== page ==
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Panasonic Milan Seminar - February 2007

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Last week, Panasonic gathered journalists from all over Europe to a funky hotel in Milan, Italy, to present its complete line-up of 2007 products. Considering the amount of kit that Panasonic produces it’s no wonder that the day was quite intense, consisting of briefing sessions, one after the other, punctuated only by fuel stops enabling us to rejuvenate ourselves with caffeine and water. Not that I’m complaining, having to sit through loads demos of superb AV equipment is for me a magnificent way of spending a day.

What in addition to your basic PowerPoint slides Panasonic had also gone to great lengths to demonstrate how its products performed better that its competitors by setting up a number of side by side comparisons. These were undoubtedly effective, to the extent that I was a little wary of being brainwashed, but at least this awareness let me keep a certain level of open mindedness. Finally, we were also given some sneak peaks at where future technologies from Panasonic might go – all very exciting stuff.

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The day started with a brief introduction by Panasonic’s European Marketing Managing Director, Yoshiku Miyata, who said that for 2007 Panasonic was offering a much stronger HD line-up (an admission that previous years’ were weak?) and that they would work seamlessly together - a reference to its latest generation of Viera link, a technology that if you’ve got all Panny equipment lets one remote rule them all.
Next up was Masaaki Fujita, Senior Vice President, who laid out Panasonics initiatives for flat panel TV. As one of the biggest suppliers of plasma’s in the world Panasonic is the leading supplier of Plasma Display Panels (PDPs), and as such it’s quite bullish about the superiority of Plasma for large displays.

However, it still manufacturers LCDs as well, so there could be a conflict of interest and mixed marketing messages. However, in fact the solution is simple. Panasonic uses LCD technology for panels up to 32in in size while plasma is reserved to anything larger.

Fujita announced that Panasonic would be building its fifth plasma production plant in 2009 demanding a 280 yen investment, which will produce one million panels per month. Can I have one please?


Viera Plasma TVs

The first session focussed on the Viera line up for the coming year. The speaker laid out the four principles which went into the design of Viera. Top of the list was picture quality, then design, the Viera Link technology, which enables control of multiple Panasonic products from one remote, and finally the environment.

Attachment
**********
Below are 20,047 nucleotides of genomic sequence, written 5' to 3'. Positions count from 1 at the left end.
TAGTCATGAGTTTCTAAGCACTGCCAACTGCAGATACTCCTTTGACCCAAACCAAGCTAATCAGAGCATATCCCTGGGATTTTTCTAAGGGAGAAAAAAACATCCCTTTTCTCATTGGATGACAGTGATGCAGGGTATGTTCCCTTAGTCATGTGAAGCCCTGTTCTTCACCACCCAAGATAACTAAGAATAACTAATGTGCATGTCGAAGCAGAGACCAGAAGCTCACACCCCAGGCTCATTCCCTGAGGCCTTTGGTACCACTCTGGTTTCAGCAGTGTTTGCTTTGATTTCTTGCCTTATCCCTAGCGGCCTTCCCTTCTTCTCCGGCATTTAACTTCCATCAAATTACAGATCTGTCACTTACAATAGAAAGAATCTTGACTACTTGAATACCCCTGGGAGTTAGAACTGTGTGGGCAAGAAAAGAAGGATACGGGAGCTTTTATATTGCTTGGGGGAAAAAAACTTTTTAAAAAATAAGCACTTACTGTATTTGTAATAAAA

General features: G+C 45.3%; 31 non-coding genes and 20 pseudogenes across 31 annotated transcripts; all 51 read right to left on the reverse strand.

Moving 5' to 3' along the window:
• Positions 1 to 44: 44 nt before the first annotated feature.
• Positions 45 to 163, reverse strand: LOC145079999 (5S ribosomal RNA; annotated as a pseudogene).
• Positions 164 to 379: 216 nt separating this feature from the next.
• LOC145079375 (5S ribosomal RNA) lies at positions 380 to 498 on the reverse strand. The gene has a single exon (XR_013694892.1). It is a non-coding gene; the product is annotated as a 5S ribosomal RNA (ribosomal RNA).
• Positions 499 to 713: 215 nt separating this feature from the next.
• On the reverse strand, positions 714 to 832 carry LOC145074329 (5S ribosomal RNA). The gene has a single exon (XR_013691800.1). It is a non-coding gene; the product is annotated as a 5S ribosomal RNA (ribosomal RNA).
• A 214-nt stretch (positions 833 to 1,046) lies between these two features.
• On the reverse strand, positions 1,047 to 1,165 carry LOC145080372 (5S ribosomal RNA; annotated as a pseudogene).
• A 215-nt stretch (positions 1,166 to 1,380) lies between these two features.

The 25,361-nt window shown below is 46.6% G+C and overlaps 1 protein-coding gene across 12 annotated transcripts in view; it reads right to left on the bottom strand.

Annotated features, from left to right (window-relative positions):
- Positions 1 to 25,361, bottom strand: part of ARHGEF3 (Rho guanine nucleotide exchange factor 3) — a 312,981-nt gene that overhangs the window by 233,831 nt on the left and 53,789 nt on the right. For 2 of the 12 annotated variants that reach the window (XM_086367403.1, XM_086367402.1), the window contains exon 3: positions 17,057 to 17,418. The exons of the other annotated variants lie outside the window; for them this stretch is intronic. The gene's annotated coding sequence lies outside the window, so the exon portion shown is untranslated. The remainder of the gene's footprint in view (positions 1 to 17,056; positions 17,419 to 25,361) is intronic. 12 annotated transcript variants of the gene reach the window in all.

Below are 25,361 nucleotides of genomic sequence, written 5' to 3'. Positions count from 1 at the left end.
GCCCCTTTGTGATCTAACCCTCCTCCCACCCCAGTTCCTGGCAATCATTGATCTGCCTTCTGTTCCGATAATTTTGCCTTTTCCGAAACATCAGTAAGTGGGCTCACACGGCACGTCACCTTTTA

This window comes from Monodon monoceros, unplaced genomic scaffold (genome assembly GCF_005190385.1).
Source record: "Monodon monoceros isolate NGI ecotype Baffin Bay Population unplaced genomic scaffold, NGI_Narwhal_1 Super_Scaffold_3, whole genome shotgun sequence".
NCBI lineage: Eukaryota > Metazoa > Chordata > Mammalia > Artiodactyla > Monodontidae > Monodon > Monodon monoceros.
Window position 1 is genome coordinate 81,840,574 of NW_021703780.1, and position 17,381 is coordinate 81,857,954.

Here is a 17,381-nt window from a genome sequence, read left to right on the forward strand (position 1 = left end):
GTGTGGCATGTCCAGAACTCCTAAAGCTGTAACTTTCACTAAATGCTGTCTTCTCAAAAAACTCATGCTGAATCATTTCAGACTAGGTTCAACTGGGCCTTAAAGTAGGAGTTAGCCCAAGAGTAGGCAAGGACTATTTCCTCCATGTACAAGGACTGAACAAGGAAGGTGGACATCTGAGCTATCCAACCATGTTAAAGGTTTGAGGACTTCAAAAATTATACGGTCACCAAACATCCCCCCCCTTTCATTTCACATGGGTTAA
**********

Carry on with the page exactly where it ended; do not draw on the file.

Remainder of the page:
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The key component in image quality is Panasonic’s V-Real II processor. This is a successor to the V-Real technology used in previous generation of TVs and has been optimised for Full High Definition (FHD) screens – or 1,920 x 1,080 resolution.

V-Real consists of three parts – the processor, the driver and the panel. In the top end FHD sets, the V-Real II can deal with the full bandwidth of a 1080p signal input without having to convert from an interlaced image to a progressive one, maintaining quality and offering perfect pixel matching from source to display.

Digital Remastering is essentially Panasonic’s upscaling technology that fits standard def signals onto 1080 resolution screens. The ‘Digital Optimizer’ is even cleverer, as it predicatively detects mosquito and block noise and removes them to keep images clean.

Moving to the new driver technology Panasonic has its Real Black Drive System and Deep Black Filter, designed to do as their names suggests. Significantly, the Full HD model now uses 16-bit signal processing, increasing the levels of colour gradations it can display to 4,096 steps, moving it to CRT levels. This compares to 3,072 levels on its standard HD models.

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The panel itself is obviously key. Panasonic has moved to a G10 panel and can now offer up to 1,920 x 1,080 resolution, which Panasonic has from 50in and above. It also has improved brightness without increasing power consumption.

However, the big news is that from the spring Panasonic will have a 42in panel with this resolution. To do this was a technical challenge as the smaller pixels were difficult to stabilise brightness and discharge. It has overcome this by developing new materials and improving the aperture ratio. It will be released in Japan and the US in the spring but in the UK we’ll have to wait a few more months.

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